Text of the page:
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Q&A with Jayse McLean

Saturday June 24, 2017

Photo cred: Angela Burger

Story by: Dustin Saracini

Maybe it’s the hair, maybe it’s the Michael Buble walk-up song, or maybe it’s the power he’s shown with a bat in his hands, but, one way or another, it’s easy to take notice of Jayse McLean this season.

There’s a reason McLean is “feeling good” in 2017. Coming off a stint where he was named WMBL player of the week -- hitting .538 with seven hits and three home runs in four games -- the Montana product has been enjoying an incredible debut with the Okotoks Dawgs.

Recently, we had the opportunity to sit down and talk with the (big) kid from North Dakota State University. We discussed his knee surgery, taking live at-bats for the first time in over a year, and what it’s like to be a Dawg, take a look:

DS: Walk me through the recruitment process, how did you find yourself in Okotoks?

JM: Really, most of my contact came through Tyler Graham. I've known him all my life and we grew up in the same neighborhood so when he got the coaching job up here he asked me to come play and I knew what the Dawgs were all about, so I knew it was an awesome opportunity.

DS: It’s been over a year since you took live AB’s, did you ever think you would make such a strong impact to the begin the season?

JM: I don't know if I would call it a strong impact, I'm just looking to go out every day and do my part to help the team win and it makes it a lot easier knowing that there are 25+ other guys trying to do the same thing.

DS: You were actually supposed to play with the Dawgs a year ago, but a knee injury held you back. What happened there and how long was the recovery?

JM: It was sort of just a freak deal and I ended up tearing the root of my meniscus off the bone on a routine play in the outfield. It took quite a while to find out what was wrong but I ended up having surgery last June which sidelined me for six months. I tried to come back at the beginning of this year but still didn't feel right and I ended up having a second surgery and getting some torn up cartilage cleaned out of my knee. I redshirted at school this year and didn't play at all so I was pretty excited to get back on the field after not playing in over a year, and to kick it off in front of 4000 fans made it that much better.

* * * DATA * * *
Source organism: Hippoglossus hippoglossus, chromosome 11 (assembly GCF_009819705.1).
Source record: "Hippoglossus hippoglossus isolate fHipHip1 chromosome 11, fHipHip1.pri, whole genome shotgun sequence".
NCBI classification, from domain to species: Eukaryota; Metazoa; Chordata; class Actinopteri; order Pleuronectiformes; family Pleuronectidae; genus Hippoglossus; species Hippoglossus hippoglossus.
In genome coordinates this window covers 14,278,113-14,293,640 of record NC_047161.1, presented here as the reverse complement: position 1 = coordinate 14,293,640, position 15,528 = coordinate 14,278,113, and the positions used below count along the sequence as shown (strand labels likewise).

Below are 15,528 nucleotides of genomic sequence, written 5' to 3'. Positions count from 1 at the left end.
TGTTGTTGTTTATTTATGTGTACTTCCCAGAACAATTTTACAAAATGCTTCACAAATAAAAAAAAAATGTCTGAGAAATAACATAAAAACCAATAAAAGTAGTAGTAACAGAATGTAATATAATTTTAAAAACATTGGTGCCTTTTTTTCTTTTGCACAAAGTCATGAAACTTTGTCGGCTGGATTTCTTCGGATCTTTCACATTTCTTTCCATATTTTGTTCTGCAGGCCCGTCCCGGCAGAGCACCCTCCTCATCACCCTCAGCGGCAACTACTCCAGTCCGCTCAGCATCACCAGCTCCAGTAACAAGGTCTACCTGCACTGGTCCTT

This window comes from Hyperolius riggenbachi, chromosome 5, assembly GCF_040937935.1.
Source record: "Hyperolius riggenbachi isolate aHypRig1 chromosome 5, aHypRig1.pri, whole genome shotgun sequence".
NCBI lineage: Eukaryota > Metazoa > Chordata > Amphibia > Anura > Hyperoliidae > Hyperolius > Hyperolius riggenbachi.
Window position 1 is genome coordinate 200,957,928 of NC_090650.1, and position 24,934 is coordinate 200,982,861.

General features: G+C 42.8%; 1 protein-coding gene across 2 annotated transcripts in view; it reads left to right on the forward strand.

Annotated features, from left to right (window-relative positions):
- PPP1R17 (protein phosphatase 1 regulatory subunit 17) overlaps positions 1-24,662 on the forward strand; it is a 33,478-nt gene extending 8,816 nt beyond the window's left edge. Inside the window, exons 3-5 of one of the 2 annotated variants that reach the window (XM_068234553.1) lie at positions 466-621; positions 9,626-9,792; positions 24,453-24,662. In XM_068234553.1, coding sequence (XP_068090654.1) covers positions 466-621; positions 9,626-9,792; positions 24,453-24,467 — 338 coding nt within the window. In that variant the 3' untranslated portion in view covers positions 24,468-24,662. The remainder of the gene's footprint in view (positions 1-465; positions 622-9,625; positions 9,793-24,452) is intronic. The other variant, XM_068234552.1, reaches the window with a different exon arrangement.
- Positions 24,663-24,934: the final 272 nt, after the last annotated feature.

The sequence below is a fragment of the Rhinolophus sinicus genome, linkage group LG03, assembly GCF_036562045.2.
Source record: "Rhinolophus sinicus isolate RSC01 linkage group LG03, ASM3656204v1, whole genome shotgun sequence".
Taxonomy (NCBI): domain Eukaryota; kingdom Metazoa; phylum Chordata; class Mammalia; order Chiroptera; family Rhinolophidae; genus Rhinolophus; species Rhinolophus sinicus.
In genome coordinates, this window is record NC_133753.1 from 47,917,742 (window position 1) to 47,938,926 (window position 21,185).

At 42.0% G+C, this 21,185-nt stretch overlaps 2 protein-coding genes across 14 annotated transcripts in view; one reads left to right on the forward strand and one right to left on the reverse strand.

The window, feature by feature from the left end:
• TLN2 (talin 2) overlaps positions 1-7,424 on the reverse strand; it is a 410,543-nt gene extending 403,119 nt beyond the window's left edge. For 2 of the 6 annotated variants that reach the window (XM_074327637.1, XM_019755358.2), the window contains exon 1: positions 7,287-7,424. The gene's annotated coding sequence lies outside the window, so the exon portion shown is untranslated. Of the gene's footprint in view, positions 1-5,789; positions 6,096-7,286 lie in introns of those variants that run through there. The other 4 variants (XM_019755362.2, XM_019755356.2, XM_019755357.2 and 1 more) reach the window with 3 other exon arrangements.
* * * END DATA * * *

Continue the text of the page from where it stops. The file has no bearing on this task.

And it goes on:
DS: Had to be tough to watch NDSU this year, what does it feel like knowing you’re going to get four AB’s almost every night with Okotoks?

JM: Getting live at-bats is really important for me. All the guys on the team are looking to have great summers but the most important thing for all of us is getting better so we can perform better in the spring at our respective schools and there is no substitute for live at-bats against pitchers. Especially for me, since I missed so much being sidelined, it's really good for me to see velocity and off speed and get used to being back on the field again.

DS: First impressions of the fan base? Anything like you've ever experienced?

JM: It’s special. There is no way to describe the support we get night in and night out. It's not just at the field either, it's all around the community. If we're recognized there is always kind words or a congratulations on a good win. I haven't ever been a part of something like it and only been on the opposing side of something like it a few times. We all love coming to the field every day to play baseball but when thousands love to come watch us do it, it makes it special.

DS: Blistering start to the season, being new, what makes this team so special?

JM: It comes down to being a well-rounded team. No one on the team is going to have a great game every single night so as a team you have to pick each other up and we do that well. It takes a lot of pressure off you when you are confident that any one of the guys on the team can do something big to get the team a win.

DS: The coaching staff has pegged you as someone who leads by example. What are your thoughts knowing the coaches trust in your abilities?

JM: We've got a lot of leaders on the team with tons of experience coming from different backgrounds. We've got good team chemistry and everyone gets along well, which is always good for the atmosphere in the dugout and locker room. I think the coaches trust in all of the guys on our team otherwise we wouldn't be here. They know what type of players we are and what we can do. Their job is to come to the field and get that talent out of us and our coaches certainly do a good job of that.

DS: Day off in Alberta, where do you go?

JM: Fly fishing on the Bow River.

The Dawgs now take to the road against the Lethbridge Bulls for a three-game home-and-home series, capped off with a Sunday double-header at Seaman Stadium.

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